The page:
Lately, I’ve been thinking about how to apply developed world financing structures to companies in Ghana. Now, I’m not oblivious to existence of private equity and venture capital funds active in Sub-Saharan Africa. Here is a short-list of some very large ones:
All of those funds manage billions of dollars. They would be small by comparison to established ones in the the US, e.g. Blackstone, KKR, Apollo.
From the perspective of the entrepreneur
I’m aware of handful of companies who have good, existing business models and three years of operating results. They are becoming increasingly profitable but they don’t want to share equity. All of them came from the US or the UK to start afresh in Ghana.
“I’m putting in 12-16 hour days, 6 days a week,” one friend mentioned to me. He is very private so I am reluctant to even mention what sector he operates in. His point is that for an outside fund to drop off some needed capital then wait for their returns is uninviting because the investor is not sharing in the pains of running that business. I figure he knows he will eventually get to his business goal even without the money. The investor will be on his back every quarter and thinking about how he will exit the investment.
Having started my own company in Ghana, I can empathize. Coming from the US, I took a big risk to come here. What I didn’t anticipate was how hard living here would be on my family and the social costs of not being in the US. It’s one thing to be working on the next Facebook from the comforts of a cramped apartment in Mountain View; it’s quite another to have to deal with constant power issues, local people’s attitudes, and labor issues in a Lagos or an Accra.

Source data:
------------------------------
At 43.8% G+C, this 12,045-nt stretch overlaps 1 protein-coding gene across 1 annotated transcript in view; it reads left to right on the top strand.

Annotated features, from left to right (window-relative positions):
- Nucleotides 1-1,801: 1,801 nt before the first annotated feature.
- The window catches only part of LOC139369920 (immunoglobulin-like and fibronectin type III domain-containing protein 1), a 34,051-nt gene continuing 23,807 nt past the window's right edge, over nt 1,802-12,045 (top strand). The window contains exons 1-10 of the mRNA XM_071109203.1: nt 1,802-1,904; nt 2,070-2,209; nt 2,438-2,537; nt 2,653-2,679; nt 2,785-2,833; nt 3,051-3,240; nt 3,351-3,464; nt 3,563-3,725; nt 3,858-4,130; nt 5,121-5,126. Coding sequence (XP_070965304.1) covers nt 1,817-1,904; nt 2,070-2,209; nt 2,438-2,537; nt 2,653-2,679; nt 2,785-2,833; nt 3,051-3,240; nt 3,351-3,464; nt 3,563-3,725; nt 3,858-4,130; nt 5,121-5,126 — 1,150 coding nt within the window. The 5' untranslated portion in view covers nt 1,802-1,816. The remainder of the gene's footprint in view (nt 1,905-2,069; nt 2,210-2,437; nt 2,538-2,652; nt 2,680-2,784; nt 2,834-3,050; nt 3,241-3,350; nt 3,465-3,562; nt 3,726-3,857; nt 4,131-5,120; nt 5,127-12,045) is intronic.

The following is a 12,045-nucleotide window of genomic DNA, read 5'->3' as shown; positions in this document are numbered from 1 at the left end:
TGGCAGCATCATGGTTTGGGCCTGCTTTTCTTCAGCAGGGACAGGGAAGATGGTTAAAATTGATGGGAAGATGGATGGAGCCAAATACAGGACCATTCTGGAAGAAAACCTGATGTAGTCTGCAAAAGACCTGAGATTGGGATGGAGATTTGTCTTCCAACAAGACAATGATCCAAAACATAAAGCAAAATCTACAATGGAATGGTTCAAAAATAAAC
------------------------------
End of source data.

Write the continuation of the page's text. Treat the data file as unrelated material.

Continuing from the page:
From the investors perspective
Investing in SSA seems wholly foreign for several reasons. First, it’s psychologically distant from the confines of New York, London, Sao Paolo, or Hong Kong. Second, the legal structures in Africa are not as developed and the people don’t have the same respect for the law as those outside. Third, most people don’t know anyone who lives in this corner of the world and wouldn’t know where to start when they do their due diligence, market studies, and background checks.
For all that certainty, I, as an investor, would expect a hefty return. Never mind how growth opportunities in the US seem flat and increasingly unfavorable. I’m a bit worried about how equities, bonds, and real estate will do when the Fed starts to raise interest rates some day. And that day is coming. For instance, the Wall Street Journal reported a few days ago that high-yield bonds have started to fall due to fears of an impending Fed rate hike. Since 2008, the Fed has been propping up asset prices with its easy money policy.
Debt or equity
For a small investment, I would expect equity because the risk seems substantial. If I’m going to invest my money in a micro-cap growth company in SSA (market cap less than $50 million), a promise to pay interest on debt is similar to the promise that the company will become a winner over my investment horizon of 5-10 years. For instance, say you had a $20 million fund where you invested $1 million in 20 different ventures. I’d expect some to tank and hope that the remaining investment take care of the losers.
Except for Nigeria (est. 177 million people) and Ethiopia (est. 87 million people), very few countries in SSA seem to offer the chance to scale up for small companies. Scaling small companies only seems attractive if the business model can be applied to neighboring countries at similar stages of development. Thus, Ghana-Cote D’Ivoire-Burkina Faso-Togo could be attractive with 73 million. Of course, your company must be able to serve both Anglophone and Francophone populations.
If a investment fund can provide additional benefits, e.g. expertise, leadership, access to capital markets, and is willing to provide assistance in the SSA country, then I think these entrepreneurs should consider accepting investments for equity stakes. If they are willing to get their hands dirty and bring their money, then the investments could be win-win for both parties.